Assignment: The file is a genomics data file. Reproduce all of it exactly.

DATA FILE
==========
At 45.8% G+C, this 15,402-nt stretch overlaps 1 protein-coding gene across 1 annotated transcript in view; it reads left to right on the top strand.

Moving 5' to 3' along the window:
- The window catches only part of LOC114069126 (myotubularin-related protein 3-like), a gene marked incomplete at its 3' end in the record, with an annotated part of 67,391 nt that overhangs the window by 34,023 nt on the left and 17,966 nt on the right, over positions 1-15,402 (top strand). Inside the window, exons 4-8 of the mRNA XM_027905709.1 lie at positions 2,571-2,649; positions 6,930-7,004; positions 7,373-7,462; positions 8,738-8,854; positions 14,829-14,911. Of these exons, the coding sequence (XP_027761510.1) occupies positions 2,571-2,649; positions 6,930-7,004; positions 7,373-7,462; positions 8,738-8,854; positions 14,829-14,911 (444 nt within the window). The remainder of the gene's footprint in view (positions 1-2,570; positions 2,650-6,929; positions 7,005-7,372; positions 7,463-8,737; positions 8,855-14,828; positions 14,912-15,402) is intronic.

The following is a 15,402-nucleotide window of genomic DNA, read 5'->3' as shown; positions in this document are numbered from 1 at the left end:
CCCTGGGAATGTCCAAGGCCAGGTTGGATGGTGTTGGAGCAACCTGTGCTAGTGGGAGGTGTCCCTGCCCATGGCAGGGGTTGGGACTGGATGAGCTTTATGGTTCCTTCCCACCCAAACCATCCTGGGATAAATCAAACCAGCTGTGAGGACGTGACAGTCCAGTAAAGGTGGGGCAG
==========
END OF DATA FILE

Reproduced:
At 45.8% G+C, this 15,402-nt stretch overlaps 1 protein-coding gene across 1 annotated transcript in view; it reads left to right on the top strand.

Moving 5' to 3' along the window:
- The window catches only part of LOC114069126 (myotubularin-related protein 3-like), a gene marked incomplete at its 3' end in the record, with an annotated part of 67,391 nt that overhangs the window by 34,023 nt on the left and 17,966 nt on the right, over positions 1-15,402 (top strand). Inside the window, exons 4-8 of the mRNA XM_027905709.1 lie at positions 2,571-2,649; positions 6,930-7,004; positions 7,373-7,462; positions 8,738-8,854; positions 14,829-14,911. Of these exons, the coding sequence (XP_027761510.1) occupies positions 2,571-2,649; positions 6,930-7,004; positions 7,373-7,462; positions 8,738-8,854; positions 14,829-14,911 (444 nt within the window). The remainder of the gene's footprint in view (positions 1-2,570; positions 2,650-6,929; positions 7,005-7,372; positions 7,463-8,737; positions 8,855-14,828; positions 14,912-15,402) is intronic.

The following is a 15,402-nucleotide window of genomic DNA, read 5'->3' as shown; positions in this document are numbered from 1 at the left end:
CCCTGGGAATGTCCAAGGCCAGGTTGGATGGTGTTGGAGCAACCTGTGCTAGTGGGAGGTGTCCCTGCCCATGGCAGGGGTTGGGACTGGATGAGCTTTATGGTTCCTTCCCACCCAAACCATCCTGGGATAAATCAAACCAGCTGTGAGGACGTGACAGTCCAGTAAAGGTGGGGCAG